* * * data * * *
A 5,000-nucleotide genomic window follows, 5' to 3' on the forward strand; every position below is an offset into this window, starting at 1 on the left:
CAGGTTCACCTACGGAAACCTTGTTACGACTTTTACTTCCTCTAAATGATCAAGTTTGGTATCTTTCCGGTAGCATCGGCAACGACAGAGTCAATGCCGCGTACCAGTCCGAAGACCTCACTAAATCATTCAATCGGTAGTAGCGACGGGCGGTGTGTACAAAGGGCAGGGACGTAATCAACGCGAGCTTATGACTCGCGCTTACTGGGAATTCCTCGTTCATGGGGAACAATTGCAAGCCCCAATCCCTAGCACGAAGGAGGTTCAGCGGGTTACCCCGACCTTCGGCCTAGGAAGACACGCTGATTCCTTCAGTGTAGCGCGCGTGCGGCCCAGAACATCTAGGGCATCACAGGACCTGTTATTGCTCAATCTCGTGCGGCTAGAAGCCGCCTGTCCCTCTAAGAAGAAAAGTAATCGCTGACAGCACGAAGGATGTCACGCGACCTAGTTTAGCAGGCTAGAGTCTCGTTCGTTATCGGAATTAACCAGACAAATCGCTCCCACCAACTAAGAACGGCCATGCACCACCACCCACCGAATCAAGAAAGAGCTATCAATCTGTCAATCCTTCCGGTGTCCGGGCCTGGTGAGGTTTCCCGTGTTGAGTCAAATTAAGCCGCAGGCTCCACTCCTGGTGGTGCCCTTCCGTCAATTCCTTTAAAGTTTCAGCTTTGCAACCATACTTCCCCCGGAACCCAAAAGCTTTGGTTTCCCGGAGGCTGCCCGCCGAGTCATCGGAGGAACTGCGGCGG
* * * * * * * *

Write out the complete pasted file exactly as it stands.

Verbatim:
A 5,000-nucleotide genomic window follows, 5' to 3' on the forward strand; every position below is an offset into this window, starting at 1 on the left:
CAGGTTCACCTACGGAAACCTTGTTACGACTTTTACTTCCTCTAAATGATCAAGTTTGGTATCTTTCCGGTAGCATCGGCAACGACAGAGTCAATGCCGCGTACCAGTCCGAAGACCTCACTAAATCATTCAATCGGTAGTAGCGACGGGCGGTGTGTACAAAGGGCAGGGACGTAATCAACGCGAGCTTATGACTCGCGCTTACTGGGAATTCCTCGTTCATGGGGAACAATTGCAAGCCCCAATCCCTAGCACGAAGGAGGTTCAGCGGGTTACCCCGACCTTCGGCCTAGGAAGACACGCTGATTCCTTCAGTGTAGCGCGCGTGCGGCCCAGAACATCTAGGGCATCACAGGACCTGTTATTGCTCAATCTCGTGCGGCTAGAAGCCGCCTGTCCCTCTAAGAAGAAAAGTAATCGCTGACAGCACGAAGGATGTCACGCGACCTAGTTTAGCAGGCTAGAGTCTCGTTCGTTATCGGAATTAACCAGACAAATCGCTCCCACCAACTAAGAACGGCCATGCACCACCACCCACCGAATCAAGAAAGAGCTATCAATCTGTCAATCCTTCCGGTGTCCGGGCCTGGTGAGGTTTCCCGTGTTGAGTCAAATTAAGCCGCAGGCTCCACTCCTGGTGGTGCCCTTCCGTCAATTCCTTTAAAGTTTCAGCTTTGCAACCATACTTCCCCCGGAACCCAAAAGCTTTGGTTTCCCGGAGGCTGCCCGCCGAGTCATCGGAGGAACTGCGGCGG